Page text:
Do you want your meetings to matter? Of course you do. But wanting and doing are two very separate things. And as I have often stated, I’m convinced that being an effective meeting leader is as much about your mindset as it is about your skillset.
Based on my experience and my research, if you approach your meetings (as either a formal leader or an active participant) with the following ten “Big Ideas” in mind, your meetings – and all your conversations at work (and elsewhere) – will be more productive, more engaging, and more meaningful.
- Assume that the group is far more intelligent and experienced than any single participant. Remember, no one individually is smarter than everyone together. And that includes you!
- Enter every conversation with an open and curious mind. You just never know what experiences and relevant knowledge the other participant(s) might bring to the conversation. Listen carefully before you respond to anyone.
- Suspend judgment. Hear people out and be sure you understand their ideas in sufficient depth before you decide (and certainly before you communicate) whether those ideas are useful and relevant, or a distraction.
- Respect (and leverage) individual differences. Remember that there is only one of you, and there is only one of everybody else in the world. It’s not only individual experiences and knowledge that are different; just as important are the distinctive talents, and the individual ways of processing information and responding to other people, that each person brings to the conversation.
- Presume that people can learn and grow. And that also includes you. Be open to learning from anyone about anything. Remember that you are already in a position of leadership; you don’t have to prove that you are smarter or better informed than the other participants. In fact, going out of your way to demonstrate how much you know is a sure way to lose the respect of everyone else in the meeting.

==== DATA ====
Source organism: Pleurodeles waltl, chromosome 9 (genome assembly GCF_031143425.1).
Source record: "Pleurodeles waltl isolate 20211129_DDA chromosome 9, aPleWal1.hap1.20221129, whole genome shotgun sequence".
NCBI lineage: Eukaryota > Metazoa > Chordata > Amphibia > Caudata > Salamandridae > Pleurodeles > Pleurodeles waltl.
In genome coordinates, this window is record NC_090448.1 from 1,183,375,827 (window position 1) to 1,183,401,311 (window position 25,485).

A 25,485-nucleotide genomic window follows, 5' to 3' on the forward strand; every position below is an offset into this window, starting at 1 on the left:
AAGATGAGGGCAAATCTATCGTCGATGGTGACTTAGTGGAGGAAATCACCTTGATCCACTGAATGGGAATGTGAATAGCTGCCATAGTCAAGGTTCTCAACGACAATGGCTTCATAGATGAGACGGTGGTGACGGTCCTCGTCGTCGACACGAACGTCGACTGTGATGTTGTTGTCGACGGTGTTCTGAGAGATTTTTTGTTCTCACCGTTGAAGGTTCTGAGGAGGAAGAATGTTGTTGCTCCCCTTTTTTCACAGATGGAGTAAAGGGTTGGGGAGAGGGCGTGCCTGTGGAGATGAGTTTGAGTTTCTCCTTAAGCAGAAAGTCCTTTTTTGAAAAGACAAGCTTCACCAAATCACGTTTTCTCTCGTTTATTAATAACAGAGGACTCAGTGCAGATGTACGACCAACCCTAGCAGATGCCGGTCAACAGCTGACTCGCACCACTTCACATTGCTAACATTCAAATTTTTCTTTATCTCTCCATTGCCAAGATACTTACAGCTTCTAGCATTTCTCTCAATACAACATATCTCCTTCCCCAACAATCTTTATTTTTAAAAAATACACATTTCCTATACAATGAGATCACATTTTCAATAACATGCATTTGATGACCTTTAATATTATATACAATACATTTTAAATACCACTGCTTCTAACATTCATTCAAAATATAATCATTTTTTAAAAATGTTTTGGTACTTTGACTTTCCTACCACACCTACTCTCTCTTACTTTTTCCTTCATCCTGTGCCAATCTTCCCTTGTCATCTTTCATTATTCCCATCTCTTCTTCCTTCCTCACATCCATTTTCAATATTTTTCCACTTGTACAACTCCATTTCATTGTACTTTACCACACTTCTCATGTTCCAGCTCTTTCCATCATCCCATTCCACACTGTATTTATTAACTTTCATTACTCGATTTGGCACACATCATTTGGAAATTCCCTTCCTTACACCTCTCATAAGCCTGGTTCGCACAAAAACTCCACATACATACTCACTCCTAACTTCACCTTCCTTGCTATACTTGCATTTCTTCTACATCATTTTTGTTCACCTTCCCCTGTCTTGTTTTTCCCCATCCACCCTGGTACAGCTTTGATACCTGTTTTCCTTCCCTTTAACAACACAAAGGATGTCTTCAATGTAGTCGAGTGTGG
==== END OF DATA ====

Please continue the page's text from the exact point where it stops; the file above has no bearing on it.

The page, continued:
- Focus on broad goals that everyone agrees with. Start the conversation with common goals and seek win/win solutions whenever possible.
- Be mindful of others’ responsibilities, constraints, and needs. Unless you believe it is unavoidable, don’t ask the meeting participants to make commitments or agree with positions that will make their own lives more difficult. Respecting their individual circumstances includes avoiding putting them into difficult positions or endangering their personal and professional relationships.
- Reinforce constructive behaviors from others. When someone else offers thanks, or praise, thank them in turn. Reward behaviors that help move the conversation forward, and over time you will see more of them.
- Know where you are in the process, and let others know as well. Presumably you defined the meeting agenda, and told the other participants how you want the conversation to unfold. If you ignore that agenda, or go off topic, you are implicitly giving everyone else permission to do the same thing. That makes it much more difficult to rope someone else in when they’ve gone off on a tangent.
- Be authentic. Admit it when you don’t know an answer, or need help. Express the emotions you are experiencing; for example, if someone comes up with an exciting and innovative idea, thank them or praise them (but only if you genuinely mean it). Or if you are confused or can’t follow someone’s train of thought, say so (in a caring and respectful way, of course)
Which of these tips stand out for you as being particularly important? Are there other basic principles that have helped you be an effective meeting leader? I’d love to hear your stories and advice.
These ideas are described in more detail in Chapter Four of my most recent book, Making Meetings Matter: How Smart Leaders Orchestrate Powerful Conversations in the Digital Age. I am on a crusade to make every meeting matter. Life is too short to waste your time in unproductive, boring meetings that don’t matter.
Contact me today for a free 20-minute strategic conversation about how you can make all your meetings and other corporate conversations both productive and popular. To explore what is possible, please download this brief overview of my new service offering for making meetings matter.